a. Insulin:

As stated above, the release of insulin stimulates the processes of glycolysis and glycogenesis to occur in order to decrease blood glucose levels. 

  • Glycolysis

    • Process where glucose is brought into the cell where it will be oxidized into several substrates while also producing high energy intermediates such as ATP.

Antagonistic Pairs - Glycolysis
  • Glycogenesis:

    • Process where glucose is brought into the cell and is stored as a repeating polymer of glucose, called glycogen. 

Antagonistic Pairs - Glycogenesis

How about at the molecular level? Although the transport of glucose into the cells via GLUT receptors is the first step in order to undergo glycolysis and glycogenesis, insulin can also stimulate and activate the main enzymes involved in these processes, including:

  • Hexokinase (Glycolysis): Catalyzes the phosphorylation of glucose to glucose-6-phosphate
  • Phosphofructokinase-1 (Glycolysis): Catalyzes the phosphorylation of fructose-6-phosphate to fructose-1,6-bisphosphate ⇒ Rate limiting step!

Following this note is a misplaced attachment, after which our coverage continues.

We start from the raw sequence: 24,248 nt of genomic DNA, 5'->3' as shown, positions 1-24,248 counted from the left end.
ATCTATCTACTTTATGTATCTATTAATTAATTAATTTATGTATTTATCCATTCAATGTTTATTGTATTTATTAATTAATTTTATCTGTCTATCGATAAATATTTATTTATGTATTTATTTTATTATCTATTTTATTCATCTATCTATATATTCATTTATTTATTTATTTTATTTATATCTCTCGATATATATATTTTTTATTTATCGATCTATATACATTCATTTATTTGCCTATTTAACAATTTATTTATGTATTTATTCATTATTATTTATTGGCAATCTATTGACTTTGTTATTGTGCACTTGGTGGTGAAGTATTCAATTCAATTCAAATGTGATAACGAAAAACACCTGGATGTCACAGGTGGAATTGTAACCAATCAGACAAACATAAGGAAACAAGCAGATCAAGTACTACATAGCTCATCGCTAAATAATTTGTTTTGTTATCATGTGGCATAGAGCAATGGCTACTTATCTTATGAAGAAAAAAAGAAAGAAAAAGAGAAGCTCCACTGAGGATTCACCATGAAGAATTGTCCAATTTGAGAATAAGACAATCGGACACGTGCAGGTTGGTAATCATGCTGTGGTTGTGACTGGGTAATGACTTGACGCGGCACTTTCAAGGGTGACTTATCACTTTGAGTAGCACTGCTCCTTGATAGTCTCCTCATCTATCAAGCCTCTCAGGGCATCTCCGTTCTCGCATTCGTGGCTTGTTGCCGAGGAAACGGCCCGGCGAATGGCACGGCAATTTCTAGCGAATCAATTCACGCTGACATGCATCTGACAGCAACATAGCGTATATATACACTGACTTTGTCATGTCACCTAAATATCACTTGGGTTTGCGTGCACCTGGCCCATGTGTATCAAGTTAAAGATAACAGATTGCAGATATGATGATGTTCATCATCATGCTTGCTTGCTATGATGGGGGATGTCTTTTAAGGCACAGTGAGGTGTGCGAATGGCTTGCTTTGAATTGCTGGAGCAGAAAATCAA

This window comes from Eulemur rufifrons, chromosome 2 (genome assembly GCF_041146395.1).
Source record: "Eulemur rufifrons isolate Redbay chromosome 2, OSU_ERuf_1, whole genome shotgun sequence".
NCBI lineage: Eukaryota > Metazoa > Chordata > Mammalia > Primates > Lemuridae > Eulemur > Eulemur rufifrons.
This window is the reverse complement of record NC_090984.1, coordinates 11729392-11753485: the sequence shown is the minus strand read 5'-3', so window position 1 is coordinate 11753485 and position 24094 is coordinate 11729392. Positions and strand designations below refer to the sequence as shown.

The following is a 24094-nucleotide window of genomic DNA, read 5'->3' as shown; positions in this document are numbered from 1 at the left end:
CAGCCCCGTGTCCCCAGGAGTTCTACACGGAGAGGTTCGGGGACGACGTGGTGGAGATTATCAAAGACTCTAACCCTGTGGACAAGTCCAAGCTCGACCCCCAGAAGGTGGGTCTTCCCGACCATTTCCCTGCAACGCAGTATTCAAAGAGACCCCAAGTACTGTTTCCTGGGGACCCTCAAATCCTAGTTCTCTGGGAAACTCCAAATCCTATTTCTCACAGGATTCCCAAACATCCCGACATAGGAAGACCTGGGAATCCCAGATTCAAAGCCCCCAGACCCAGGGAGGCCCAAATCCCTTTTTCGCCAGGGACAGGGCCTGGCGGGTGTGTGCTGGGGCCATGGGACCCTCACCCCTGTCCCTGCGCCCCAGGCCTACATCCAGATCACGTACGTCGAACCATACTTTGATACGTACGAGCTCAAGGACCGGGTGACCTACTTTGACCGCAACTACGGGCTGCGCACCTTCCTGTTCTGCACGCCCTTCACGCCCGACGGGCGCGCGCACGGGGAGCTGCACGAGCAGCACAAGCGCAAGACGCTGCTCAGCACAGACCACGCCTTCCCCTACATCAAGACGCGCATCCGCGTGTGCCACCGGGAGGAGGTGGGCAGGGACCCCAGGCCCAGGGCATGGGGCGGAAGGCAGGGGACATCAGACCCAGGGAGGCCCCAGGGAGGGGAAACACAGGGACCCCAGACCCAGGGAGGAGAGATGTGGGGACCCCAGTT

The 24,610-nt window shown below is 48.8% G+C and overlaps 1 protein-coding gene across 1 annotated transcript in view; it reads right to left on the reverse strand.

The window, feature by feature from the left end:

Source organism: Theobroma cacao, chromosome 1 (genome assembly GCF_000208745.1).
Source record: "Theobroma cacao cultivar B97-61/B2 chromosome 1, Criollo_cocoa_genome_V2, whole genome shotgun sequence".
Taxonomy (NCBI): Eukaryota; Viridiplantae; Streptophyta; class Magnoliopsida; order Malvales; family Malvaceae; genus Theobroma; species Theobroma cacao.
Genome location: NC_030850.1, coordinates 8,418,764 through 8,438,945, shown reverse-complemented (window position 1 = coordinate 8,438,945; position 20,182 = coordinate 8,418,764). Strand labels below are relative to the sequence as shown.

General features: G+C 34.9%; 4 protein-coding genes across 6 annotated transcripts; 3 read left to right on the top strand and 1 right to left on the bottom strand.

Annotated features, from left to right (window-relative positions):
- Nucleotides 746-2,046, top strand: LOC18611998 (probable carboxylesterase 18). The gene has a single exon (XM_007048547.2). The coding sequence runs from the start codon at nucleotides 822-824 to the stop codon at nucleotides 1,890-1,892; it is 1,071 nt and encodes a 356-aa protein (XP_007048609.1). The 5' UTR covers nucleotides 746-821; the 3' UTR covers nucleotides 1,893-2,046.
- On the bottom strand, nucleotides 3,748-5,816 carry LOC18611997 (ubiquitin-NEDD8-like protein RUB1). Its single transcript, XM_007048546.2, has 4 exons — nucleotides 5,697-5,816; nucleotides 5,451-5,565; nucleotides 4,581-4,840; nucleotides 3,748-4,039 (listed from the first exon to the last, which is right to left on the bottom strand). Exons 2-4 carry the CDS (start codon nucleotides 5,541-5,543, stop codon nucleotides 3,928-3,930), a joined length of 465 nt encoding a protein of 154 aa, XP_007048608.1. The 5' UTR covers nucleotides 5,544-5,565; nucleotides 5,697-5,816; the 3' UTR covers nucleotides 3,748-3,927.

• Glycogen Synthase (Glycogenesis): Catalyzes the transfer of UDP-glucose to an already existing glycogen polymer.

b. Glucagon

Likewise, the release of glucagon stimulates the processes which oppose glycolysis and glycogenesis, those being gluconeogenesis and glycogenolysis. 

  • Gluconeogenesis

    • Process by which glucose can be synthesized from various molecules including various amino acids and intermediates.

Antagonistic Pairs - Gluconeogenesis
  • Glycogenolysis:

    • Process by which glucose is produced and released via the breakdown of glycogen storages within the cell. 

Antagonistic Pairs - Glycogenolysis

Glucagon goes on to regulate these processes at the molecular levels as well! Let’s take a look at some of the main enzymes that are stimulated/activated by glucagon. 

  • Fructose-1,6-Bisphosphatase (Gluconeogenesis): Catalyzes the removal of the phosphate group of fructose-1,6-bisphosphate via hydrolysis to generate fructose-6-phosphate ⇒ Rate limiting step!